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Sermon: Some of My Best Friends are Dogs

A sermon preached at Immanuel Church-on-the-Hill in Alexandria, VA on Sunday, August 17, 2014.

10th Sunday after Pentecost, Year A (RCL): Gen. 45:1-15; Ps. 133; Rom. 11:1-2a, 29-32; Matt. 15: (10-20), 21-28


May the words of my mouth, and the meditations of all our hearts,

be always acceptable to you, O Lord, our Strength and our Redeemer. Amen.

          I hope you know already: I am a dog person. Growing up with dogs my whole life, you might call me a “cradle-to-grave dog lover.” I am certifiably a ‘dog guy.’ Some of my best friends are dogs. For me, they are the best example of God’s unconditional love.

          You may be familiar with Paul Harvey’s “So God Made a Farmer" speech. It was used effectively in a Super Bowl ad last year ... just in case you saw that. Here's a different take making the rounds on the internet today.

          “And on the 9th day, God looked down on his wide-eyed children and said, ‘They need a companion.’ So God made a dog.

          God said ‘I need somebody willing to wake up, give kisses, pee on a tree, sleep all day, wake up again, give more kisses, then stay up until midnight basking in the glow of a television set.’ So God made a dog.

          God said, ‘I need somebody willing to sit, then stay, then roll over, then with no ego or complaint, dress in hats they don't need and costumes they don't understand. I need somebody who can break wind without a first care or second thought, who can chase tails, sniff crotches, fetch sticks, and lift spirits with a lick. Somebody, who no matter what you didn't do, or couldn't take, or didn't win, or couldn’t make, will love you without judgment just the same.’ So God made a dog.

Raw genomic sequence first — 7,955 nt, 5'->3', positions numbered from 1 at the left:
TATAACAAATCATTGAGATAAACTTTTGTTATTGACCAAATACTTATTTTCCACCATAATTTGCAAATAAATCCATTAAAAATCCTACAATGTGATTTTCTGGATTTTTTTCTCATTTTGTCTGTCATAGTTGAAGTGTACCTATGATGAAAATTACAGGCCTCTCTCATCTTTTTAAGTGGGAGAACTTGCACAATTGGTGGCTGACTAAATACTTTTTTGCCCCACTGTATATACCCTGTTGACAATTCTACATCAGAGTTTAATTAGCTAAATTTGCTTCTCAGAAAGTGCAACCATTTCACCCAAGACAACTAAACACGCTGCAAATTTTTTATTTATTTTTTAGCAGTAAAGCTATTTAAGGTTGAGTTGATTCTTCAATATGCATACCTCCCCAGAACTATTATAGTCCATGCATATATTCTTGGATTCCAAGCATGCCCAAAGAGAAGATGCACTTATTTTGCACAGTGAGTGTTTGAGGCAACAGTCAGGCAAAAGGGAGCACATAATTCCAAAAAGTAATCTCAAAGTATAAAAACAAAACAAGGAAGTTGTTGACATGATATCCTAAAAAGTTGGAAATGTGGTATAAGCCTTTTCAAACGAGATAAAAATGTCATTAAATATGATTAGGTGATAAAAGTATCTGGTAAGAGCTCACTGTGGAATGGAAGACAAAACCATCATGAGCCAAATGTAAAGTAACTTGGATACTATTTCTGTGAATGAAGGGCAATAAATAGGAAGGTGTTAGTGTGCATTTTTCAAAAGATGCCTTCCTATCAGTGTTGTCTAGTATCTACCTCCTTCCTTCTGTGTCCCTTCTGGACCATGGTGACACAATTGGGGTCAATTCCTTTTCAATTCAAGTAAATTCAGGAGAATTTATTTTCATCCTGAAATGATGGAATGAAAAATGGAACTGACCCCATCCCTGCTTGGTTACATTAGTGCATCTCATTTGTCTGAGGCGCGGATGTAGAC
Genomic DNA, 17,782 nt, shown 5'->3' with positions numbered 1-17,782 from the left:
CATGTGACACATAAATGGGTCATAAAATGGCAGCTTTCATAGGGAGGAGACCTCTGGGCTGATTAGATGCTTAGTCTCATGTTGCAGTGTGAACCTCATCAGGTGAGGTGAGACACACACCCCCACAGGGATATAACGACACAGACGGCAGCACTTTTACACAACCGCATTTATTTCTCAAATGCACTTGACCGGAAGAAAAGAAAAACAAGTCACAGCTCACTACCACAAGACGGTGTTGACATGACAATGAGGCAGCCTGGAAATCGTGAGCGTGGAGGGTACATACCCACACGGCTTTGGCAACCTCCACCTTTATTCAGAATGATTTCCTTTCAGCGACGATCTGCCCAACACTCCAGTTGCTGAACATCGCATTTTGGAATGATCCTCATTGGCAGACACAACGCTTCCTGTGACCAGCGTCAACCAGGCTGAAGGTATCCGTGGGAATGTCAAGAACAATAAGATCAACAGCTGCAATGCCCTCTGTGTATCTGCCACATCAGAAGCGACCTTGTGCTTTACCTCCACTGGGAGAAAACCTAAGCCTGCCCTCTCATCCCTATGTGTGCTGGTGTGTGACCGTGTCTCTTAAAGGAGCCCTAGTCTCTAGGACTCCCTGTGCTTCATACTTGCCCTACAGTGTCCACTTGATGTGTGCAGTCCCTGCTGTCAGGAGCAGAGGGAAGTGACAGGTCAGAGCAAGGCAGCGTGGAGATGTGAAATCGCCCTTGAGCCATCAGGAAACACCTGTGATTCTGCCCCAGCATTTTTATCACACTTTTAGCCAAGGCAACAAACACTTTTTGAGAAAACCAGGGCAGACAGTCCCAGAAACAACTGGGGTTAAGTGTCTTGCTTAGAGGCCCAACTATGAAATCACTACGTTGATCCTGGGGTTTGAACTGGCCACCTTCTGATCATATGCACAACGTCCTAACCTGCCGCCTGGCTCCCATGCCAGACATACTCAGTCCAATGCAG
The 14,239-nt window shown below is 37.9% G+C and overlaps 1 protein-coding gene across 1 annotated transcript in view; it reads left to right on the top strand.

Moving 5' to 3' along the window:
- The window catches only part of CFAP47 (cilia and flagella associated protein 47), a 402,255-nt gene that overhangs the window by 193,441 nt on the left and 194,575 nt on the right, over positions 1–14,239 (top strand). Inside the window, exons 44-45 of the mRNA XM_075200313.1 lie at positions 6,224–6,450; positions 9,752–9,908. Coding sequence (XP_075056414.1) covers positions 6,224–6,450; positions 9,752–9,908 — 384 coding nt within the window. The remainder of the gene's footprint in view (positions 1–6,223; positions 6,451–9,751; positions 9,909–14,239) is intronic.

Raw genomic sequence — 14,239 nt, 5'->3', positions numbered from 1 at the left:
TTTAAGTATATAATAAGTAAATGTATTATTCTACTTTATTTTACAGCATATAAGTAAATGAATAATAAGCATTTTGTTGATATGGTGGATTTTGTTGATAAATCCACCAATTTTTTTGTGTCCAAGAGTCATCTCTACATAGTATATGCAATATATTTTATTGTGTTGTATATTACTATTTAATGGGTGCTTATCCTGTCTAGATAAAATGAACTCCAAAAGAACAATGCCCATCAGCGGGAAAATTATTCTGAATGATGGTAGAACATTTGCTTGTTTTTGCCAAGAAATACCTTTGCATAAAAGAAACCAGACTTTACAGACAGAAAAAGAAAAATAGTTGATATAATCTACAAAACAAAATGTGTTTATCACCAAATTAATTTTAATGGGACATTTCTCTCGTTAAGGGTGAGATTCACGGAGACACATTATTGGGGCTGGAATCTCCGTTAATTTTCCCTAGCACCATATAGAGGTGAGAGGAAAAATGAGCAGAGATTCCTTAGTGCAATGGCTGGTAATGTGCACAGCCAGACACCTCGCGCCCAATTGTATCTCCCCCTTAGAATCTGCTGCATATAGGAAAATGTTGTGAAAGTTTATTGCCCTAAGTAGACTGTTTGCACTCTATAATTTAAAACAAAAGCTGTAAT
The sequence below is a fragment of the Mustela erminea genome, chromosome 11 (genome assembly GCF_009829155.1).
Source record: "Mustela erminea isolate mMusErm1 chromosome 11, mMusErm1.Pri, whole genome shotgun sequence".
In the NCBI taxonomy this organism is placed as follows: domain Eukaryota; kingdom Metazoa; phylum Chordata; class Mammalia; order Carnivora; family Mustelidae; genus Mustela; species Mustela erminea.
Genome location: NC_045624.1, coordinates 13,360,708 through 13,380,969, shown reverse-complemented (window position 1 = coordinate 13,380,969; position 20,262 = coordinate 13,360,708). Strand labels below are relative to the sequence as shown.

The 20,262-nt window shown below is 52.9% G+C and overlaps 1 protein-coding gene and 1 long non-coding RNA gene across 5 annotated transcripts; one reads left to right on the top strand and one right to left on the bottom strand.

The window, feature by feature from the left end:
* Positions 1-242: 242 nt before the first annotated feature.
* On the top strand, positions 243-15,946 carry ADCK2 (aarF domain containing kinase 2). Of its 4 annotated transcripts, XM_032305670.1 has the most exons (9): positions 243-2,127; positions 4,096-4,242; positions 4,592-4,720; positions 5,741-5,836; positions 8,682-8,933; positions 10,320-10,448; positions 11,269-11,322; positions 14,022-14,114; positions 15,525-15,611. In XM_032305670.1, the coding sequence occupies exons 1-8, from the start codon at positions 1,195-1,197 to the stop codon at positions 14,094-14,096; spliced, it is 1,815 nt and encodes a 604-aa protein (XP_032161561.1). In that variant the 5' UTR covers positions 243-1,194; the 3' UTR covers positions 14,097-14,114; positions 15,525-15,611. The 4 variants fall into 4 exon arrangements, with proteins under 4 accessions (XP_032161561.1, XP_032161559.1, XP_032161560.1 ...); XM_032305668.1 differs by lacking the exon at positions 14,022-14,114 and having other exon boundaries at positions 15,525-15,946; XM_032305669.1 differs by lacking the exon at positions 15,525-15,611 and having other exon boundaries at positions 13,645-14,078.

God said, ‘I need somebody strong enough to pull sleds and find bombs, yet gentle enough to love babies and lead the blind; somebody who will spend all day on a couch with a resting head and supportive eyes to lift the spirits of a broken heart.’ So God made a dog.

          ‘It had to be somebody who would remain patient and loyal, even through loneliness; somebody to care, cuddle, snuggle, and nuzzle, and cheer and charm, and snore and slobber, and eat the trash, and chase the squirrels. Somebody who would bring a family together with the selflessness of an open heart. Somebody who would bark, and then pant, and then reply with rapid wag of tail, when their best friend says, ‘Let's go for a ride in the car.’